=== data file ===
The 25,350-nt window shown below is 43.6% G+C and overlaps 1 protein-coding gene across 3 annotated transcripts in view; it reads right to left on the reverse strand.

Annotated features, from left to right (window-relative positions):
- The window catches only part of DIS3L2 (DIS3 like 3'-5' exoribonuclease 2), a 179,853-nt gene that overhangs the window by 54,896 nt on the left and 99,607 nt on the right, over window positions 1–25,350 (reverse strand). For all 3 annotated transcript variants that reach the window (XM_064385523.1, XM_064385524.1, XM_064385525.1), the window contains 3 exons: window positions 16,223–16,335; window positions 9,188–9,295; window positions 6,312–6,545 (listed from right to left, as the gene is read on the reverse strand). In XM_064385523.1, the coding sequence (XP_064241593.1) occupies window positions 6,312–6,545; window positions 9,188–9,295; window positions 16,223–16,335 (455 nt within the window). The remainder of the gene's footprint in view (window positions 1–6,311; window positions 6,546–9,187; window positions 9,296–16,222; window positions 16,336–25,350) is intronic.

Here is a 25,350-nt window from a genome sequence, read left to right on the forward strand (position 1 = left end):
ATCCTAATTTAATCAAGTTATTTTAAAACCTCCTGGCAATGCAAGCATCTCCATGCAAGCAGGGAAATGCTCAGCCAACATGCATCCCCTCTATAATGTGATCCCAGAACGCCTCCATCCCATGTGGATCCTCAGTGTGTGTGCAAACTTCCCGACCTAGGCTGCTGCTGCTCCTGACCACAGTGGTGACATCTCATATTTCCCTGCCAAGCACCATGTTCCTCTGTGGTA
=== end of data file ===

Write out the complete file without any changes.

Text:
The 25,350-nt window shown below is 43.6% G+C and overlaps 1 protein-coding gene across 3 annotated transcripts in view; it reads right to left on the reverse strand.

Annotated features, from left to right (window-relative positions):
- The window catches only part of DIS3L2 (DIS3 like 3'-5' exoribonuclease 2), a 179,853-nt gene that overhangs the window by 54,896 nt on the left and 99,607 nt on the right, over window positions 1–25,350 (reverse strand). For all 3 annotated transcript variants that reach the window (XM_064385523.1, XM_064385524.1, XM_064385525.1), the window contains 3 exons: window positions 16,223–16,335; window positions 9,188–9,295; window positions 6,312–6,545 (listed from right to left, as the gene is read on the reverse strand). In XM_064385523.1, the coding sequence (XP_064241593.1) occupies window positions 6,312–6,545; window positions 9,188–9,295; window positions 16,223–16,335 (455 nt within the window). The remainder of the gene's footprint in view (window positions 1–6,311; window positions 6,546–9,187; window positions 9,296–16,222; window positions 16,336–25,350) is intronic.

Here is a 25,350-nt window from a genome sequence, read left to right on the forward strand (position 1 = left end):
ATCCTAATTTAATCAAGTTATTTTAAAACCTCCTGGCAATGCAAGCATCTCCATGCAAGCAGGGAAATGCTCAGCCAACATGCATCCCCTCTATAATGTGATCCCAGAACGCCTCCATCCCATGTGGATCCTCAGTGTGTGTGCAAACTTCCCGACCTAGGCTGCTGCTGCTCCTGACCACAGTGGTGACATCTCATATTTCCCTGCCAAGCACCATGTTCCTCTGTGGTA